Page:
What Causes Bronchitis In Dogs?
There are several causes of bronchitis in dogs, but the most common is an existing upper respiratory infection, such as kennel cough. However, anything that irritates the airways and creates an inflammatory response by the body can cause bronchitis, including:
- Tracheal collapse
- Lung infections
- Parasites like heartworms
- Heart failure
- Foreign body inhalation
- Smoke inhalation and exposure to chemical fumes1
In addition to causing dog bronchitis, they can also worsen its symptoms. The main cause is the body's natural inflammatory response, which affects the dog's bronchial and tracheal airways.
Dog Bronchitis Symptoms
A cough is the most common symptom of bronchitis. Unlike kennel cough, which is dry and honking, a bronchitis cough can be dry or wet.1 Your dog will cough to remove mucus from its respiratory tract, much like the need to cough when humans have bronchitis or another respiratory illness. Other symptoms of dog bronchitis include:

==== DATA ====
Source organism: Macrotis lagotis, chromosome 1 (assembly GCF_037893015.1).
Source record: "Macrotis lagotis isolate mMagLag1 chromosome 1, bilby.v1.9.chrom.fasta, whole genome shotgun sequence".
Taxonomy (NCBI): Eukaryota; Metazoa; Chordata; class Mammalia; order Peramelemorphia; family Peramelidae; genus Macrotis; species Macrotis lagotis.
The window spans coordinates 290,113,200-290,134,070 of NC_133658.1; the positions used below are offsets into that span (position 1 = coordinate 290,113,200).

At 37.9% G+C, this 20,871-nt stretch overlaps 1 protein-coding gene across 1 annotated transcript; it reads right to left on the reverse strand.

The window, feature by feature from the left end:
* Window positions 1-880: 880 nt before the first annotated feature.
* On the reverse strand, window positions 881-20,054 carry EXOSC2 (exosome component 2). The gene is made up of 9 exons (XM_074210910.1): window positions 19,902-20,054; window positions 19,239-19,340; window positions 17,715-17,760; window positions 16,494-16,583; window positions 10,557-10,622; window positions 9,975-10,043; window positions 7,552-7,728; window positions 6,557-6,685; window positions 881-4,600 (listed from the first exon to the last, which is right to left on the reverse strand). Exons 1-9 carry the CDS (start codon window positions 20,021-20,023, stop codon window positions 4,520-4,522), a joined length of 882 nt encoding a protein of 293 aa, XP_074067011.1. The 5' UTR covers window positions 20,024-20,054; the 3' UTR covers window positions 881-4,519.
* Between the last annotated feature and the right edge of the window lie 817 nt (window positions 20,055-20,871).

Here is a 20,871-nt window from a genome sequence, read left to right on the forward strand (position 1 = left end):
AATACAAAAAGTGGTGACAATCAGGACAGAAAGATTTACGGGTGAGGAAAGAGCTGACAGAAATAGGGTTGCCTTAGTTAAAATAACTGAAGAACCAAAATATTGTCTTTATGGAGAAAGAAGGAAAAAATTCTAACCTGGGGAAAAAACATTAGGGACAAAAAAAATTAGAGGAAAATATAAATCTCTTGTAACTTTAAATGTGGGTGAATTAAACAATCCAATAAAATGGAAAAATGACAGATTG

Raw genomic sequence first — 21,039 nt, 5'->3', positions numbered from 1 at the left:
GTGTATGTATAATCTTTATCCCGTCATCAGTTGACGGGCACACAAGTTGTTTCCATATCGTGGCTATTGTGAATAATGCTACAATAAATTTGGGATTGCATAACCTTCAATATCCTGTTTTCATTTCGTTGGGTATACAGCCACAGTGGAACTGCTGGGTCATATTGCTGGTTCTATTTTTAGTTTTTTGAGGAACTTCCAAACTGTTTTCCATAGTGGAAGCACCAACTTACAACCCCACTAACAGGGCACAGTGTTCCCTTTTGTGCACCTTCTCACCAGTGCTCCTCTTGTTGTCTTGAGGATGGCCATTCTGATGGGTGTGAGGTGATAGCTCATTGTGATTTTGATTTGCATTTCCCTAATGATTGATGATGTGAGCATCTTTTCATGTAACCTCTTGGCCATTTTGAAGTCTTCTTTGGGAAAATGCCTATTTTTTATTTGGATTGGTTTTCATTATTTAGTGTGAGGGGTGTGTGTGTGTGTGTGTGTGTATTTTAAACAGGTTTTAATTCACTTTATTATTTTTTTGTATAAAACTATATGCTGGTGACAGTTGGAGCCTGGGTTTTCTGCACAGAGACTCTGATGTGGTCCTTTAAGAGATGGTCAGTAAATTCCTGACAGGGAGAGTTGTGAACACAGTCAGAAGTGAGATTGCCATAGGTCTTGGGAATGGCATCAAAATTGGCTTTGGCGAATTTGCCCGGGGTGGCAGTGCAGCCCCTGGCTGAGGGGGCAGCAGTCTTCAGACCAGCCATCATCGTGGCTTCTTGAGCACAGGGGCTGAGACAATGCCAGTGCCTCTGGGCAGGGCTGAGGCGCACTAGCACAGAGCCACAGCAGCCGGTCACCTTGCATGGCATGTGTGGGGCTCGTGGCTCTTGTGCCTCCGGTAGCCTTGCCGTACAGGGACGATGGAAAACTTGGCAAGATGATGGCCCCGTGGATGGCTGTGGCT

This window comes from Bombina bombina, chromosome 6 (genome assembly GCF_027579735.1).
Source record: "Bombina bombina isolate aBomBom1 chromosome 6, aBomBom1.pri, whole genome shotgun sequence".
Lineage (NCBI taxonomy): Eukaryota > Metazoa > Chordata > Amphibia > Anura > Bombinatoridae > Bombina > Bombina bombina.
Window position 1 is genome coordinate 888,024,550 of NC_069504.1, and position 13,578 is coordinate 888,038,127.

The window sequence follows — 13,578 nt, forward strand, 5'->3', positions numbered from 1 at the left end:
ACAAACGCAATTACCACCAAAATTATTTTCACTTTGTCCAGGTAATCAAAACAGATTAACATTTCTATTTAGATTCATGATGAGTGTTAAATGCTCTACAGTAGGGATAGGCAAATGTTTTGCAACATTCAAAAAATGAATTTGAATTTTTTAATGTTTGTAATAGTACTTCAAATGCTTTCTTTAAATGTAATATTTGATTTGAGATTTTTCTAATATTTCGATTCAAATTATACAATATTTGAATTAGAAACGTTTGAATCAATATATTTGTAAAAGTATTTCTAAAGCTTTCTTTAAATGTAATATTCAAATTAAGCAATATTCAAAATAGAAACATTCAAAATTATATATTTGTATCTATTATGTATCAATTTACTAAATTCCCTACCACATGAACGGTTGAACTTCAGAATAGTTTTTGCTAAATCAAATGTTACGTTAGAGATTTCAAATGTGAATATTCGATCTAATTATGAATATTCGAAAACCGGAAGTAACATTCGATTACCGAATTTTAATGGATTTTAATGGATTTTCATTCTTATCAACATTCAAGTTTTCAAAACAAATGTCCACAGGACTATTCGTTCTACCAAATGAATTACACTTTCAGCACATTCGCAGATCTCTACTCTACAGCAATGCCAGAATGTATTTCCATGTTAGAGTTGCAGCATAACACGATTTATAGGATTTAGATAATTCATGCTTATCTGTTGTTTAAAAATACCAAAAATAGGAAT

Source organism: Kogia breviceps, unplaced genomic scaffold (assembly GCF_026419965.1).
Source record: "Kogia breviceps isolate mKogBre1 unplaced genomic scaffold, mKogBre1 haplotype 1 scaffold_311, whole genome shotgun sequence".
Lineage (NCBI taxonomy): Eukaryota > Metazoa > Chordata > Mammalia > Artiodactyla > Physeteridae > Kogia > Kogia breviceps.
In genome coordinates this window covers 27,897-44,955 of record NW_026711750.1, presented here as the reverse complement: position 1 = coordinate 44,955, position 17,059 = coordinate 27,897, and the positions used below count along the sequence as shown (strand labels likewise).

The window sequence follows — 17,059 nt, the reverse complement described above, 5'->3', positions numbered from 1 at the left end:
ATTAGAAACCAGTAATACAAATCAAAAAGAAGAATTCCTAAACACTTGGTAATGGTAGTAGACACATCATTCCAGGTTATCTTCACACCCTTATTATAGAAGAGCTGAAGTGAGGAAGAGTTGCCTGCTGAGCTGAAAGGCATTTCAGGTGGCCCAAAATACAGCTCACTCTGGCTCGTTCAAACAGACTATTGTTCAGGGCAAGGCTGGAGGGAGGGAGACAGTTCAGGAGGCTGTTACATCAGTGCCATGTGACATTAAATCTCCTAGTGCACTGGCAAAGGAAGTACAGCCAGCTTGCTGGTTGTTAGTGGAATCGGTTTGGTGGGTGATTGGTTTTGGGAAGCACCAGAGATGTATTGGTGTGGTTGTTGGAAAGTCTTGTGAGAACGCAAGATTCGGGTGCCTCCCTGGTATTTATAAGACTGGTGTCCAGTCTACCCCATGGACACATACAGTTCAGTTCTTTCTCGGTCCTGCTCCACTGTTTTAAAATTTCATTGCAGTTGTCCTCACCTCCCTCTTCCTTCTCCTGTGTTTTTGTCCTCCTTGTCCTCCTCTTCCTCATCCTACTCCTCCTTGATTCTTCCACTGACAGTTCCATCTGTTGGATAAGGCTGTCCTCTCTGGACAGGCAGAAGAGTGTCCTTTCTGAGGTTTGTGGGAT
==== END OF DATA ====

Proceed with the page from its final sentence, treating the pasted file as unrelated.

- Gagging: Bronchitis coughs may start dry and become wetter as the illness progresses. Your dog may gag when they cough phlegm and mucus into their throat. However, the dry cough can also sound like gagging.
- Sneezing: Sneezing is common with respiratory infections like bronchitis since the sinuses and airways may be irritated as the dog's body fights the infection.
- Nasal discharge: Like sneezing, nasal discharge is common because the sinuses can easily become irritated.
- Difficulty breathing: Dogs that are coughing may experience difficulty breathing. In addition, your dog may experience chest pain from coughing, which affects their ability to breathe.